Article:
Sunday afternoon outside the immaculate Delta Delta Delta sorority house, polished young women walked up and down the stairs in a practiced fashion.
Showing off perfect pearly whites, they walked with their hands folded neatly behind their backs, practicing for their final recruitment ceremonies.
Despite what ABC Family?s TV show, "GREEK," might suggest, there were no catfights, no keg stands and no togas.
Christine Bainer, president of the sorority known as Tri Delta, wants to make sure viewers don?t believe those stereotypes.
Bainer, a UF political campaigns senior, said it?s important for outsiders to try to understand what sorority life is about without relying on gross exaggerations shown on TV.
Michelle Shimberg, international president of Tri Delta Sorority who was a part of the UF chapter from 1981 to 1984, recently issued a complaint about the show, which portrays fictional fraternities and sororities.
"I am particularly concerned with how ABC Family?s 'GREEK? continues to use sex, drinking and scheming relationships to define its lead female characters and the sorority experience overall," Shimberg wrote in the statement.
In an interview, Shimberg said she doesn?t intend to protest the show, but she?d like to work with ABC Family to realistically develop the female characters.
"The relationships are not reflective of the values of our organization," she said. "They are not reflective of the friendships."
ABC Family has not responded to her statements, she said.
On past episodes of "GREEK," the characters prepared for midterms.
Members of a fictional fraternity, Kappa Tau, studied from 30 years worth of tests collected from fellow Kappa Taus, according to a synopsis on ABC Family?s Web site.
Previously, Casey, a fictional sorority member, ordered her arch-nemesis who is a pledge to go on a nearly impossible X-rated scavenger hunt. Campus police later picked up the pledge.
Bainer said though the show has presented an untrue picture of sorority life, it has not affected the number of women interested in joining UF?s chapter of Tri Delta this year.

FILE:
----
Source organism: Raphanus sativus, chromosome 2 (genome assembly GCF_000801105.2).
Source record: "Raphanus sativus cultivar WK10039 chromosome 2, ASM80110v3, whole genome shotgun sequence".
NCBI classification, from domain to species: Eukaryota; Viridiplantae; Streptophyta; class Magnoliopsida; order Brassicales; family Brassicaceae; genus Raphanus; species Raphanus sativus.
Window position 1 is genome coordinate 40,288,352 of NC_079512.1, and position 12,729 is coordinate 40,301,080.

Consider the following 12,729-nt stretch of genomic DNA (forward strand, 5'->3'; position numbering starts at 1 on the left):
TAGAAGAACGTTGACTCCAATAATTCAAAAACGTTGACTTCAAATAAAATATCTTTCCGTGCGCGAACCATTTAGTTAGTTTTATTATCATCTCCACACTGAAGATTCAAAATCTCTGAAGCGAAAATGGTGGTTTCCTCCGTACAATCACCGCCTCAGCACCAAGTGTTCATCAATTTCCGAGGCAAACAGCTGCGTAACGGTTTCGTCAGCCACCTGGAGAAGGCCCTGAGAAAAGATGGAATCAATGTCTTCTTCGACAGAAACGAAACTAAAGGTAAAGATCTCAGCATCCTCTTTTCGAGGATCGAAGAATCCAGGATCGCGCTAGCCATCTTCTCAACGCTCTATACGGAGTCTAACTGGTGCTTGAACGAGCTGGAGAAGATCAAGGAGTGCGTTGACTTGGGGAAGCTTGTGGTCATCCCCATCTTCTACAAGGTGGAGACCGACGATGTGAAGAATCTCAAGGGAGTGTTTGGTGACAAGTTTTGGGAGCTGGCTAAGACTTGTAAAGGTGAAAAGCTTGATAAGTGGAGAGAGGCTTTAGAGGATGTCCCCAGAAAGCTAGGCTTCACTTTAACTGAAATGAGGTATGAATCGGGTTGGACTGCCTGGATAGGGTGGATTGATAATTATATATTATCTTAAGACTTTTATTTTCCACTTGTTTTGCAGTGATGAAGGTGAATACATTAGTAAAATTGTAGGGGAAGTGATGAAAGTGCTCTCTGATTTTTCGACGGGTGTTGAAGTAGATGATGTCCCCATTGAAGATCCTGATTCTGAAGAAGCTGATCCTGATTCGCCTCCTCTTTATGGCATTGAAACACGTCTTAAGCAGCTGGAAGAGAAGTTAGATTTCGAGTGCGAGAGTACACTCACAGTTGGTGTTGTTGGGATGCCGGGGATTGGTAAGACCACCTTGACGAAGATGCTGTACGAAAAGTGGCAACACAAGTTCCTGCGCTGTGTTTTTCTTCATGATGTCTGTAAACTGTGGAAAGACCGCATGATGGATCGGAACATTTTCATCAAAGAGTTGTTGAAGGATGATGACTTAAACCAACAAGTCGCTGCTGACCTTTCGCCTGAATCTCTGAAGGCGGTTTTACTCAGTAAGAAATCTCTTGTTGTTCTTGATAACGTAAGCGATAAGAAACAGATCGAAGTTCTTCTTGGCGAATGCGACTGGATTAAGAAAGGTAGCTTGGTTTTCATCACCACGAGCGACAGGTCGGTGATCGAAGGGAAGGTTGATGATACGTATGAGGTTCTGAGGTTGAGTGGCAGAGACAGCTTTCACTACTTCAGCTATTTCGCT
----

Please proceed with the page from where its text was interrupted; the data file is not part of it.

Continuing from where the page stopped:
When asked what makes sorority life distinctive, she immediately answered.
"It?s the sisterhood," she said matter-of-factly, as she sat in a pristine common room of Tri Delta?s sterile new house.
Bainer, a slender woman with manicured nails and a neatly pulled-back bun, said she has friends who are not in the sorority, but "my relationship with the Tri Deltas is just a little closer."
The main purpose of the sorority is to develop high moral character in its members, she said.
Of course, there?s always time for fun, too, she added.
She said partying and alcohol are part of college life, not just Greek life, adding that Tri-Delta discourages binge drinking.
"There are women in every chapter who don?t drink at all," Bainer said. "It?s really damaging to stereotype an entire group of women who are very diverse."
Shimberg said she also understands drinking is a part of college, but the only parts of "GREEK" she?s seen involving female characters portray irresponsibility and manipulation.
"They show none of their goals, achievements or leadership activities," she said.
"One of the early shows depicted preparation for the recruitment process, and much of what they were focused on was appearance and clothing," she said. "That?s not reflective of what we are."
Shimberg said she?s spoken to several parents who have voiced concern about the well being of their students, which only bolsters her determination to set the record straight.
She said she understands that "GREEK" is only meant to entertain but said she hopes her outcry will make a difference.
"If we could adapt the show to be more reflective of sorority membership, that would be our primary goal," Shimberg said. "That wouldn?t take away from the entertainment value."